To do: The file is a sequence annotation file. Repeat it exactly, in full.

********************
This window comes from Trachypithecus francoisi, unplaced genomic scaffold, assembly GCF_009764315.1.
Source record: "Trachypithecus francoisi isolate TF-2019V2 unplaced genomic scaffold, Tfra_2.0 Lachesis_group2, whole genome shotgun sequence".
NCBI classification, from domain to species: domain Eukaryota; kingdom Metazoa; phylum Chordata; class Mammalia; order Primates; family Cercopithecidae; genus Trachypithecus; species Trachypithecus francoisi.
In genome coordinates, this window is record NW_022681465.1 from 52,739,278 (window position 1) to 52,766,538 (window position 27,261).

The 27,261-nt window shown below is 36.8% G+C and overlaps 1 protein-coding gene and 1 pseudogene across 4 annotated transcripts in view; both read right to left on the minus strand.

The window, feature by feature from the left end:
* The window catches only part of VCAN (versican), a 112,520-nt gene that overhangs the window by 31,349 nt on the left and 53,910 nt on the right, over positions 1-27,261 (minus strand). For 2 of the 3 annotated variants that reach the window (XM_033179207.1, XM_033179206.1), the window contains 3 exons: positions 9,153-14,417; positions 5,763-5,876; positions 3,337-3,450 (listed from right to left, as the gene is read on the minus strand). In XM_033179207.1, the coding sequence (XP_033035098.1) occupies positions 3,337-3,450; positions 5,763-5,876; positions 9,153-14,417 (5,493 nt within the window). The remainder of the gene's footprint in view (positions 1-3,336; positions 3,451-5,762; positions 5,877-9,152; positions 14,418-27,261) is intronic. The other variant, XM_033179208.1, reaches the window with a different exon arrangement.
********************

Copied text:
This window comes from Trachypithecus francoisi, unplaced genomic scaffold, assembly GCF_009764315.1.
Source record: "Trachypithecus francoisi isolate TF-2019V2 unplaced genomic scaffold, Tfra_2.0 Lachesis_group2, whole genome shotgun sequence".
NCBI classification, from domain to species: domain Eukaryota; kingdom Metazoa; phylum Chordata; class Mammalia; order Primates; family Cercopithecidae; genus Trachypithecus; species Trachypithecus francoisi.
In genome coordinates, this window is record NW_022681465.1 from 52,739,278 (window position 1) to 52,766,538 (window position 27,261).

The 27,261-nt window shown below is 36.8% G+C and overlaps 1 protein-coding gene and 1 pseudogene across 4 annotated transcripts in view; both read right to left on the minus strand.

The window, feature by feature from the left end:
* The window catches only part of VCAN (versican), a 112,520-nt gene that overhangs the window by 31,349 nt on the left and 53,910 nt on the right, over positions 1-27,261 (minus strand). For 2 of the 3 annotated variants that reach the window (XM_033179207.1, XM_033179206.1), the window contains 3 exons: positions 9,153-14,417; positions 5,763-5,876; positions 3,337-3,450 (listed from right to left, as the gene is read on the minus strand). In XM_033179207.1, the coding sequence (XP_033035098.1) occupies positions 3,337-3,450; positions 5,763-5,876; positions 9,153-14,417 (5,493 nt within the window). The remainder of the gene's footprint in view (positions 1-3,336; positions 3,451-5,762; positions 5,877-9,152; positions 14,418-27,261) is intronic. The other variant, XM_033179208.1, reaches the window with a different exon arrangement.